Almost every zero-waste queen loves canning, a food preservation method that increases the shelf life of certain foods. Using an airtight container, canning enables people to prepare food in bulk, avoid packaging, and eat out-of-season foods sustainably. Many different foods can be canned, including: vegetables, soups, meat, poultry, seafood, jams, jellies, and fermented foods, but a classic staple for canning is peaches.
If you’re looking to get started on your canning journey, you may be wondering how to can peaches for beginners. On the East Coast, peaches are in season from July 15 to mid-September, but elsewhere, they're available year-round. Once your peaches are harvested and your jars are properly sterilized, take a look at our beginner's guide to canning peaches.
How to can peaches using a pressure canner:
Bring a pot of water to a boil, allowing peaches to be submerged in the water for about 30 to 90 seconds. Cool the peaches in a bowl of ice water before peeling and slicing them. Then, combine water and granulated sugar in a separate pot, bring it to a boil, and stir until the sugar is completely dissolved. Add the peaches into the simple syrup mixture, and cook for 1 to 2 minutes, before ladling the peaches into sterilized jars.
Pour the rest of the simple syrup over the peaches, leaving at least half an inch of space between the top of the peaches and the lid. Using a pressure canner, seal the canned peaches thoroughly. You can do this by processing the canned peaches for 10 minutes at five pounds pressure in a weighted gauge pressure canner, according to Practical Self Reliance. If using a dial gauge pressure canner, use six pounds. For more, check out the tutorial, below.
How to can peaches without a pressure canner:
To can peaches without a pressure canner, you will need a pot, a paring knife, a bowl, canning jars, peaches, granulated sugar, and water. To yield two quarts of canned peaches, you’ll need about 9 large peaches, 1 ½ cups of sugar, and 8 cups of water. To start, boil a large pot of water on the stove. While the water is boiling, fill a bowl with ice water and cut a shallow “x” into the bottom of each peach.
Add the peaches for about three minutes, before removing them and soaking them in a bowl of ice water. Peel the peaches, slice them, and compost the pits. Add the peaches to your sterilized jars.
Meanwhile, make simple syrup by boiling 8 cups of water and 1 ½ cups of granulated sugar in a separate pot. Bring to a simmer, and pour over the peaches. Once properly sealed, store your canned peaches in a dry, dark place or refrigerate them and eat in up to one week.
How to can peaches in light syrup, without sugar, or in juice:
Because peaches are naturally sweet, they can be canned in water alone. However, water may wash out some of the natural sweetness, and you might find your canned peaches lacking flavor. For that reason, you may want to add a light syrup. To add a light syrup to your canned peaches, use 1 ½ cups granulated sugar and 8 cups for about 9 large peaches. For a super light syrup, use ¾ cups granulated sugar and 6 ½ cups water.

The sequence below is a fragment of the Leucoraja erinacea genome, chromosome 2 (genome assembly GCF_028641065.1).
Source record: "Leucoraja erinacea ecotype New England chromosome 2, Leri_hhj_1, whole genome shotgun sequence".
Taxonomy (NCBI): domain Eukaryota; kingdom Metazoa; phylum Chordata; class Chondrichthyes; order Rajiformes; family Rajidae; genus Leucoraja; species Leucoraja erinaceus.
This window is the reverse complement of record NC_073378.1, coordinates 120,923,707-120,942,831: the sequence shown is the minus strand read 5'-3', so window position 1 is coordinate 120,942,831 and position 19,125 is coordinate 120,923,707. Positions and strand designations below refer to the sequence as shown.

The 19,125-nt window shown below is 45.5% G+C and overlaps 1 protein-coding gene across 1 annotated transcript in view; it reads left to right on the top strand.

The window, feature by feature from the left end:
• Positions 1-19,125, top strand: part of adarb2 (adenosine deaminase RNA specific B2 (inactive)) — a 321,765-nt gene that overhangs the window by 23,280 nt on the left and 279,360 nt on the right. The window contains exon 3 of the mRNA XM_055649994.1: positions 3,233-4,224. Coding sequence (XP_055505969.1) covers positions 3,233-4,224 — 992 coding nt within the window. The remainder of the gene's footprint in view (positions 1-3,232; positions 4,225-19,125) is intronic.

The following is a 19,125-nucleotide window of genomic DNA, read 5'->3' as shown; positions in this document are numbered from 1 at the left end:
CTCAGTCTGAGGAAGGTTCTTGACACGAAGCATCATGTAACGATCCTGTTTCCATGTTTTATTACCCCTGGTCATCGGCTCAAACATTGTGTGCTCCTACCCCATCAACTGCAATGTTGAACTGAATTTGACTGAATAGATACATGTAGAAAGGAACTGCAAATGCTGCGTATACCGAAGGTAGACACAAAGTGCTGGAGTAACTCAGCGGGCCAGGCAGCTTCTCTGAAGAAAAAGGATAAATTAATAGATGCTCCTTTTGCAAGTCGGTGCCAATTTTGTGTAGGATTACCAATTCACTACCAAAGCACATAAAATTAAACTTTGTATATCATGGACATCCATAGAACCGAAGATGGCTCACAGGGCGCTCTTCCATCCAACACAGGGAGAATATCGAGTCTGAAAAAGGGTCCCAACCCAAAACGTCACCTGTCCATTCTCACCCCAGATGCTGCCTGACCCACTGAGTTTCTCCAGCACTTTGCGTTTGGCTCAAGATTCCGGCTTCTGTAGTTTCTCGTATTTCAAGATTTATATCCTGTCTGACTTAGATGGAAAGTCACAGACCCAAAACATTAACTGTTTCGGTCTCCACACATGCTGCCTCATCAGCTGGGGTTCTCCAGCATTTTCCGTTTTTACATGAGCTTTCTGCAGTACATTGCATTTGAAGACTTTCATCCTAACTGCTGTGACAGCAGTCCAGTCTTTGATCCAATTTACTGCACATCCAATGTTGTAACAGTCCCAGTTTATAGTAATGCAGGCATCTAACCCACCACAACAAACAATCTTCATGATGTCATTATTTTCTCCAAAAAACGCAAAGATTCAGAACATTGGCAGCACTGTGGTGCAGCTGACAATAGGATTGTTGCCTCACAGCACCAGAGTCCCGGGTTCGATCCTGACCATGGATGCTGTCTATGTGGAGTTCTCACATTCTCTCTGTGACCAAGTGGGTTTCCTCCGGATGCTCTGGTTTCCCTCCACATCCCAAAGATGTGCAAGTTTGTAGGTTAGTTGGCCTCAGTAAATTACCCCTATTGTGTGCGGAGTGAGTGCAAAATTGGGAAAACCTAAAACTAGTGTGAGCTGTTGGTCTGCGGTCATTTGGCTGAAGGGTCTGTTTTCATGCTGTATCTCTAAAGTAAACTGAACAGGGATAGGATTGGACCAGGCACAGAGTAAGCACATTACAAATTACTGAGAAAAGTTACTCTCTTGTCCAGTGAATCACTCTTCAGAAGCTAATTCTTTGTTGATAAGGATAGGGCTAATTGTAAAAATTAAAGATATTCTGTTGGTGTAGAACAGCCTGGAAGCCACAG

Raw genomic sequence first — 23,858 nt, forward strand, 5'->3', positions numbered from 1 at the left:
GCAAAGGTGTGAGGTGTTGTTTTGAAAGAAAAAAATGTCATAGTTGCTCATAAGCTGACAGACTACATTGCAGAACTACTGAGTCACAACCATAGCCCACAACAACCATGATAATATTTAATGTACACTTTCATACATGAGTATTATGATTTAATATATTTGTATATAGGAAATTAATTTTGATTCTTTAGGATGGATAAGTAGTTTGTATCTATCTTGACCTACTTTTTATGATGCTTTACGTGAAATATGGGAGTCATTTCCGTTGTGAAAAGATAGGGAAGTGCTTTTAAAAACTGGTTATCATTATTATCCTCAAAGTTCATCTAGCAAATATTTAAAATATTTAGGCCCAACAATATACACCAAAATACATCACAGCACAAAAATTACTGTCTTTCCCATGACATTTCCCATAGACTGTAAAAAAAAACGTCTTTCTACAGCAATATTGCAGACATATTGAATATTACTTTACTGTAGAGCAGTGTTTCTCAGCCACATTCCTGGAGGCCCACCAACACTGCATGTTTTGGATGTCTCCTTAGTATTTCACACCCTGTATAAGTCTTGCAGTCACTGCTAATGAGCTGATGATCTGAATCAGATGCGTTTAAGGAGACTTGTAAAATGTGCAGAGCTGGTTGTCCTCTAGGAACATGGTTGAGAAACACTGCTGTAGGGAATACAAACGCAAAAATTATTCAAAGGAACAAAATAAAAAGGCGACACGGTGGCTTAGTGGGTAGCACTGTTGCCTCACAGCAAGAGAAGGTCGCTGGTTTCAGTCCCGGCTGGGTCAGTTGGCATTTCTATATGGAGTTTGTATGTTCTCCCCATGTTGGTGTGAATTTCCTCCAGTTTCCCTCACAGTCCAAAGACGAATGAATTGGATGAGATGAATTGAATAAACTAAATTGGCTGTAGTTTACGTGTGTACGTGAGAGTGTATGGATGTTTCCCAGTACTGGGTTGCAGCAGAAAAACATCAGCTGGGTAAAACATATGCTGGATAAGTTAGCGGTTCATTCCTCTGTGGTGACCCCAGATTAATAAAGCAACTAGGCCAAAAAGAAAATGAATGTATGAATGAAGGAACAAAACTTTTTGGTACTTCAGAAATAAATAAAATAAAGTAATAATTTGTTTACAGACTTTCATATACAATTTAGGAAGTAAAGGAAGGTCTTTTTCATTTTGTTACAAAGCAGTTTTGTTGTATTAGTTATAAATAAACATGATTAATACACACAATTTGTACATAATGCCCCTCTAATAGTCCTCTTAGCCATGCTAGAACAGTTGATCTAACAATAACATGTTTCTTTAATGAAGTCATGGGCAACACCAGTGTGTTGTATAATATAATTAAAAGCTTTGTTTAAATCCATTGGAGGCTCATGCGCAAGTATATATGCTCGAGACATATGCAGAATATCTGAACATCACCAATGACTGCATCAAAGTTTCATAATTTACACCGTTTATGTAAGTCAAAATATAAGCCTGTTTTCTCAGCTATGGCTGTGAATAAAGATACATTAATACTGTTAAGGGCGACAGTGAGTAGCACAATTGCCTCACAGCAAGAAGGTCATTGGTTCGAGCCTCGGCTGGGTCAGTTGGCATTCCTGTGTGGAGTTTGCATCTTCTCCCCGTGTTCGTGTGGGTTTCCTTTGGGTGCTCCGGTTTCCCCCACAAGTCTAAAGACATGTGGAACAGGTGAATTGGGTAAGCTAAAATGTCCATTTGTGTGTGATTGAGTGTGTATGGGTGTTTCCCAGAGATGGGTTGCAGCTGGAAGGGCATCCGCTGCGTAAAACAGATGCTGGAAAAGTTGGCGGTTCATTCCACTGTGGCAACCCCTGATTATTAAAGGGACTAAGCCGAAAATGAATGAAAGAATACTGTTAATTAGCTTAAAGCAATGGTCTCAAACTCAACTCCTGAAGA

For a low-sugar option, water bathe your peaches for 30 to 90 seconds, and add them to an ice water bath. After peeling and slicing them, remove the pits, place them in the jars, adding one teaspoon of lemon juice to each. In a separate bowl, add 7 cups of warm water and 1/3 cup of honey. Pour the mixture into each jar, mixing the jars a bit to release any unwanted air pockets. Seal jars accordingly.
Instead of packing canned peaches in water, you can also pack them in fruit juice. To do so, bathe the peaches for 30 to 90 seconds, and submerge them in an ice water bath. After peeling them, slicing them, and removing the pits, ladle the peaches into jars. Pour fruit juice into a separate pot, boil, and ladle it into each jar, shaking it up or using a plastic knife to remove any air pockets. Every 7 quarts of canned peaches, requires one gallon of juice.
Properly sealing your can is the most important part.
The most effective way to seal canning jars is to fill a pot with water about halfway, then bring to a boil over medium heat. (This is the part known as a boiling water bath.) When the water is about to simmer, lower your jars into the water using tongs. Water should then start to gently boil; let it boil with the cans for about 25 minutes.
After the sealing process, remove the jars from the pot and let them cool off at room temperature. If you touch the lid and it pops up, it hasn’t been sealed properly. You want to be able to touch the lid without it moving.
Canned foods can last anywhere from one to five years if stored correctly, but according to Delish, canned peaches last a few months. Once opened, the canned peaches should be refrigerated. They will probably last up to two weeks once opened. Enjoy!